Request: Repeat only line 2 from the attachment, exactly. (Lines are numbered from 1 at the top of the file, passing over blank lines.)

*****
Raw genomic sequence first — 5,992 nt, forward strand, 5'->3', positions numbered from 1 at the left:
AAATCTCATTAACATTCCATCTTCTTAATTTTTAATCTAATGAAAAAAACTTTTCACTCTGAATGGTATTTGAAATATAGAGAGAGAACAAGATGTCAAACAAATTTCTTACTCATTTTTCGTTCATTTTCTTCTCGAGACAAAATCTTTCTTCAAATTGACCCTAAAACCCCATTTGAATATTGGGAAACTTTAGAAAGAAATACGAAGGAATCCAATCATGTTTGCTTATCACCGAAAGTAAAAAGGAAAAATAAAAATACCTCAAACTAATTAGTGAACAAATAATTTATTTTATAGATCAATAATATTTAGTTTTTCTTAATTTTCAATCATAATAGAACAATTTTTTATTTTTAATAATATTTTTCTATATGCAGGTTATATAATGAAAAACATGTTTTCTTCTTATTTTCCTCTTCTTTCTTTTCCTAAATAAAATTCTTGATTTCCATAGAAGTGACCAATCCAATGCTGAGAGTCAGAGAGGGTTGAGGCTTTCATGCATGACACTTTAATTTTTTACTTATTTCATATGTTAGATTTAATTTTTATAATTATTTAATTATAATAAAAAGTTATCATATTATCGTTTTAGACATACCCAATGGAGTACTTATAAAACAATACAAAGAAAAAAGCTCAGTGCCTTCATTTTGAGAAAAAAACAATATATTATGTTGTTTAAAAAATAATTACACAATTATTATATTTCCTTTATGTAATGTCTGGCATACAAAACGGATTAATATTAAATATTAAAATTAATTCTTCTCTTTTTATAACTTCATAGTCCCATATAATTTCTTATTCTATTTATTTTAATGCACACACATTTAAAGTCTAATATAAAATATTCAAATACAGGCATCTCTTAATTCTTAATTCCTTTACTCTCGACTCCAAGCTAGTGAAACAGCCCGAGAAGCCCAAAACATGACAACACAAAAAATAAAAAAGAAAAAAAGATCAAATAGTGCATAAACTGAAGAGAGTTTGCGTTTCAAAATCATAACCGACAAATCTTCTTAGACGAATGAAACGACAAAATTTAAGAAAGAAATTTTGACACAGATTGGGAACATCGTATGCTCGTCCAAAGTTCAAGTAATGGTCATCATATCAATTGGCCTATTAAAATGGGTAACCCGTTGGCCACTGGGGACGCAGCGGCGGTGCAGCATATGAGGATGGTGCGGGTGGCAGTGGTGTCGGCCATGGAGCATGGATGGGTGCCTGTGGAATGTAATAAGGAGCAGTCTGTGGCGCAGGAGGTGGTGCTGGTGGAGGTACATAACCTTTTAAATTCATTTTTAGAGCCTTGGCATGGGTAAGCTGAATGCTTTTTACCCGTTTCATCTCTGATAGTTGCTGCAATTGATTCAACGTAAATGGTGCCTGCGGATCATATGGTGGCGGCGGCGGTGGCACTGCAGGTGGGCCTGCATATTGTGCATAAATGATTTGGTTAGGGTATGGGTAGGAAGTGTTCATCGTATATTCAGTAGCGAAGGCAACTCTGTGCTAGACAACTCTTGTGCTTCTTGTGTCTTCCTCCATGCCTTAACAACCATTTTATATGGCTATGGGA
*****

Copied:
AAATCTCATTAACATTCCATCTTCTTAATTTTTAATCTAATGAAAAAAACTTTTCACTCTGAATGGTATTTGAAATATAGAGAGAGAACAAGATGTCAAACAAATTTCTTACTCATTTTTCGTTCATTTTCTTCTCGAGACAAAATCTTTCTTCAAATTGACCCTAAAACCCCATTTGAATATTGGGAAACTTTAGAAAGAAATACGAAGGAATCCAATCATGTTTGCTTATCACCGAAAGTAAAAAGGAAAAATAAAAATACCTCAAACTAATTAGTGAACAAATAATTTATTTTATAGATCAATAATATTTAGTTTTTCTTAATTTTCAATCATAATAGAACAATTTTTTATTTTTAATAATATTTTTCTATATGCAGGTTATATAATGAAAAACATGTTTTCTTCTTATTTTCCTCTTCTTTCTTTTCCTAAATAAAATTCTTGATTTCCATAGAAGTGACCAATCCAATGCTGAGAGTCAGAGAGGGTTGAGGCTTTCATGCATGACACTTTAATTTTTTACTTATTTCATATGTTAGATTTAATTTTTATAATTATTTAATTATAATAAAAAGTTATCATATTATCGTTTTAGACATACCCAATGGAGTACTTATAAAACAATACAAAGAAAAAAGCTCAGTGCCTTCATTTTGAGAAAAAAACAATATATTATGTTGTTTAAAAAATAATTACACAATTATTATATTTCCTTTATGTAATGTCTGGCATACAAAACGGATTAATATTAAATATTAAAATTAATTCTTCTCTTTTTATAACTTCATAGTCCCATATAATTTCTTATTCTATTTATTTTAATGCACACACATTTAAAGTCTAATATAAAATATTCAAATACAGGCATCTCTTAATTCTTAATTCCTTTACTCTCGACTCCAAGCTAGTGAAACAGCCCGAGAAGCCCAAAACATGACAACACAAAAAATAAAAAAGAAAAAAAGATCAAATAGTGCATAAACTGAAGAGAGTTTGCGTTTCAAAATCATAACCGACAAATCTTCTTAGACGAATGAAACGACAAAATTTAAGAAAGAAATTTTGACACAGATTGGGAACATCGTATGCTCGTCCAAAGTTCAAGTAATGGTCATCATATCAATTGGCCTATTAAAATGGGTAACCCGTTGGCCACTGGGGACGCAGCGGCGGTGCAGCATATGAGGATGGTGCGGGTGGCAGTGGTGTCGGCCATGGAGCATGGATGGGTGCCTGTGGAATGTAATAAGGAGCAGTCTGTGGCGCAGGAGGTGGTGCTGGTGGAGGTACATAACCTTTTAAATTCATTTTTAGAGCCTTGGCATGGGTAAGCTGAATGCTTTTTACCCGTTTCATCTCTGATAGTTGCTGCAATTGATTCAACGTAAATGGTGCCTGCGGATCATATGGTGGCGGCGGCGGTGGCACTGCAGGTGGGCCTGCATATTGTGCATAAATGATTTGGTTAGGGTATGGGTAGGAAGTGTTCATCGTATATTCAGTAGCGAAGGCAACTCTGTGCTAGACAACTCTTGTGCTTCTTGTGTCTTCCTCCATGCCTTAACAACCATTTTATATGGCTATGGGA